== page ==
Sure, the Communist Party regime in Havana still pretends to run a “socialist" economic model, far removed from the evils of rampant capitalism and sharemarket speculation, but the reality is very different.
In fact, the great financial meltdown of 2008 will have a serious impact on the two biggest money-earners for the Castro brothers.
The second biggest money-earner is tourism, which was worth an estimated USD2.2 billion last year. But a recession in Western Europe will mean fewer Spaniards, Germans and Italians travelling to Cuba on holidays, which will result in deserted beaches, empty hotel rooms and a sudden drop in the consumption of over-priced mojitos.
And there are equally serious problems with the regime’s number one money earner: the nickel industry.
After years of high prices and continuing growth, driven largely by China’s insatiable need for raw materials, the demand for nickel is on the way down – and so, too, are the prices paid for the metal.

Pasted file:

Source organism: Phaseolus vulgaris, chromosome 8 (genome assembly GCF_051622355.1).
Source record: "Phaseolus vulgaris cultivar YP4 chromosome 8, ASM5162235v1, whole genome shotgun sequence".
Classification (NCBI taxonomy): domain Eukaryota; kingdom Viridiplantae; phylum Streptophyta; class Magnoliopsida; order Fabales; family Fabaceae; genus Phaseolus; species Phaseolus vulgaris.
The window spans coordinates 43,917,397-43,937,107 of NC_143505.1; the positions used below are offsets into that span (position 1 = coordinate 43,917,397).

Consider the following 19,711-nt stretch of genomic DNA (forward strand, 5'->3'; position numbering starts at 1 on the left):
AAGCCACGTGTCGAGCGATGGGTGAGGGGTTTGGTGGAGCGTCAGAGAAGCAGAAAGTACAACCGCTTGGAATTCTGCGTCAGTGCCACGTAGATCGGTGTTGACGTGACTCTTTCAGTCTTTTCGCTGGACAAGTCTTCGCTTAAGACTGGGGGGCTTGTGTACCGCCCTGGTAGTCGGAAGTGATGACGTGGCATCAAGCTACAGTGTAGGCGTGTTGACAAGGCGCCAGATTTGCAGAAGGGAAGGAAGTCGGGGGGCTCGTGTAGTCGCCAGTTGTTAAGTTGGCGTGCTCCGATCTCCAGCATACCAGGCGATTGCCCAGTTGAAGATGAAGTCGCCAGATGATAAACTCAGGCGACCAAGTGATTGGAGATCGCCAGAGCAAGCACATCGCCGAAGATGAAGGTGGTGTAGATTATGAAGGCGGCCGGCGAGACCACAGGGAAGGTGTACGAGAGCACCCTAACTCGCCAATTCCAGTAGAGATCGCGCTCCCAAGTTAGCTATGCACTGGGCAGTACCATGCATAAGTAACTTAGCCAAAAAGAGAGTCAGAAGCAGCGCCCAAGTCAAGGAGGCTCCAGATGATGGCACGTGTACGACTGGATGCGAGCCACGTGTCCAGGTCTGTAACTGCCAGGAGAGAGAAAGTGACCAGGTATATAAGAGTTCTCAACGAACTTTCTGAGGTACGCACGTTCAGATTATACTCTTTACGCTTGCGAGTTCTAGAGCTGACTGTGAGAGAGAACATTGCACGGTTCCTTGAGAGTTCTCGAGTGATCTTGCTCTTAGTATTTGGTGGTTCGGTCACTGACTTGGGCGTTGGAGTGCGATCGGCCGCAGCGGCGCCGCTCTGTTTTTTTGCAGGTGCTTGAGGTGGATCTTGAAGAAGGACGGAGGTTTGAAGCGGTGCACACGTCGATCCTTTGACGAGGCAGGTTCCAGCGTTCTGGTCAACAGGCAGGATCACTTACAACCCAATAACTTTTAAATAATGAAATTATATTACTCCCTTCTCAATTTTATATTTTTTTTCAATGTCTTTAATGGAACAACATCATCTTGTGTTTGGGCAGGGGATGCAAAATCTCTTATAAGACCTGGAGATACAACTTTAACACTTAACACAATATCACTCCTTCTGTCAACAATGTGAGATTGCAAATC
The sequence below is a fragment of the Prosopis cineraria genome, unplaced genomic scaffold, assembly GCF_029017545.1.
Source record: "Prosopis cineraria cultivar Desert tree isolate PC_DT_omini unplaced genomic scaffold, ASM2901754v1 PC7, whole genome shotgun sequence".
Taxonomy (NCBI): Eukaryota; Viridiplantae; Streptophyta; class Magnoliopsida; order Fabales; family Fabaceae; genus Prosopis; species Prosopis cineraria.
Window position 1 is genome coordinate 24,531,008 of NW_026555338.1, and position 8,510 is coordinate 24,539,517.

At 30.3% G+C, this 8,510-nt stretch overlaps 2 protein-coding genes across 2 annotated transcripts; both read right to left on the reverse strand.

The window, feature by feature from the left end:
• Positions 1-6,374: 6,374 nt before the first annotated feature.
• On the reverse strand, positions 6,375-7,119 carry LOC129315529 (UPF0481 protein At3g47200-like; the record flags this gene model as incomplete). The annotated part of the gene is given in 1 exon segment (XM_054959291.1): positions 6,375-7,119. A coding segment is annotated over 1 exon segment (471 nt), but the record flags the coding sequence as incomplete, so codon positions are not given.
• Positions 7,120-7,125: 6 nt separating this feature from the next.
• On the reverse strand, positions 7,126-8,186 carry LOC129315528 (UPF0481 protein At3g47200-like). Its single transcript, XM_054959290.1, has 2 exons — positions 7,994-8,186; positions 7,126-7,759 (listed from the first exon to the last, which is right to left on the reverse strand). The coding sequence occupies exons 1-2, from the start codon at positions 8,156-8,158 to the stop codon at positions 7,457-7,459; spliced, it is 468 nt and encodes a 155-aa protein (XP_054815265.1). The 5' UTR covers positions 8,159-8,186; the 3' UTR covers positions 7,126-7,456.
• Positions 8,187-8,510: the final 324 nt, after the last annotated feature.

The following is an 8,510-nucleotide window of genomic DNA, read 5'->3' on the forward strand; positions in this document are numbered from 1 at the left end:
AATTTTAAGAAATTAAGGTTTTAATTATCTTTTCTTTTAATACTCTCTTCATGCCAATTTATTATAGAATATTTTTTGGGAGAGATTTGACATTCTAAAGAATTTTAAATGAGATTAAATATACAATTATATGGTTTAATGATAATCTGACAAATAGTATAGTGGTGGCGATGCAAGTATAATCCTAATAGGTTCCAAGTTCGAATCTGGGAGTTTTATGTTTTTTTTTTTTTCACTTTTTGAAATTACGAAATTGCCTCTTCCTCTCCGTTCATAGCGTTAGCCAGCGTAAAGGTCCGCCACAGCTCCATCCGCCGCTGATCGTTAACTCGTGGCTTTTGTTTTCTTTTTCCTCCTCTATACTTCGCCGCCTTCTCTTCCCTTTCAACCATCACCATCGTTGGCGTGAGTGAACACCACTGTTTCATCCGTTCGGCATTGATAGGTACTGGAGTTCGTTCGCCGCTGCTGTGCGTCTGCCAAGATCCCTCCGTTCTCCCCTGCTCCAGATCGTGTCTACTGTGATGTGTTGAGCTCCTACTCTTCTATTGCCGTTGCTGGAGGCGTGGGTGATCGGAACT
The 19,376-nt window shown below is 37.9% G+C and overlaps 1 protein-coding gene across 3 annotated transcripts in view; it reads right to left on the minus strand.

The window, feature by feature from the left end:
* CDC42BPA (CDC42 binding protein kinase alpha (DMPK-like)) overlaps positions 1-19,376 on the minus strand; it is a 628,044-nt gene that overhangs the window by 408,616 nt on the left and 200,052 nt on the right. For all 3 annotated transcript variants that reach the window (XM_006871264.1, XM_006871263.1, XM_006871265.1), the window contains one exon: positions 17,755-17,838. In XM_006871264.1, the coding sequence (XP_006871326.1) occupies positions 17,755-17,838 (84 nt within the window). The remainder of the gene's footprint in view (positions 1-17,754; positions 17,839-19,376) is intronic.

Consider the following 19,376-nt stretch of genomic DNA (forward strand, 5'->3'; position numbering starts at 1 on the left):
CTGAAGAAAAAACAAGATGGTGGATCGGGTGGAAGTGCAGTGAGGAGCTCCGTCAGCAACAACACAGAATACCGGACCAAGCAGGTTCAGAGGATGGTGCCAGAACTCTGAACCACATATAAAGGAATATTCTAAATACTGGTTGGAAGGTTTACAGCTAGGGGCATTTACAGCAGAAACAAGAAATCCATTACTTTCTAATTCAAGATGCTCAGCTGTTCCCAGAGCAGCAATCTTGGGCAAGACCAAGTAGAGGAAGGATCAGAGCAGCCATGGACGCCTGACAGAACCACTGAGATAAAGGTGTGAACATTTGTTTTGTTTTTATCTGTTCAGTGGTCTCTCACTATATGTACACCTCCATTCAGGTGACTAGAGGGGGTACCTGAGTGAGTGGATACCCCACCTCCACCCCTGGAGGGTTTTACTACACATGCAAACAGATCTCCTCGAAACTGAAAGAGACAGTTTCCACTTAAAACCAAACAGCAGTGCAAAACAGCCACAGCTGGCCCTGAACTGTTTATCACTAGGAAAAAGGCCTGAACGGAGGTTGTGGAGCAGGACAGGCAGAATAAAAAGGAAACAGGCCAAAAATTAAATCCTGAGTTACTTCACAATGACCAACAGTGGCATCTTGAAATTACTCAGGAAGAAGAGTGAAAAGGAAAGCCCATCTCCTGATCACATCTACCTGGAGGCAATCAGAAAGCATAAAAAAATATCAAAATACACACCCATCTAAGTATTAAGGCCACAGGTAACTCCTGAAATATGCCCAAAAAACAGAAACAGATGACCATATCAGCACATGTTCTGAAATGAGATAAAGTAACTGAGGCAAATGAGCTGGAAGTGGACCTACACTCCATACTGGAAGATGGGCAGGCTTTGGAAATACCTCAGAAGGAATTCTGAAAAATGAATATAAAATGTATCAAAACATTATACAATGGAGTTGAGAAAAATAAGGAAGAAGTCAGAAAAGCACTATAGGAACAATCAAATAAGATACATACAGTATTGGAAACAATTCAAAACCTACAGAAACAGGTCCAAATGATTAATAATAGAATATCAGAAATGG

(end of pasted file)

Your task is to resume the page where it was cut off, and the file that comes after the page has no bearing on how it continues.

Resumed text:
As you can see from this Reuters article of only 10 months ago, Cuba has the third-largest nickel reserves in the world, with nickel exports earning the country about USD2.7 billion in 2007.
However, new figures produced by a body known as the International Nickel Study Group show that global demand for nickel fell again in August – the fifth month of decline in a row. And the price of nickel has also tumbled: at USD10,800.00 a tonne, it is now less than a third of the price a year ago.
In short, more bad news for Havana.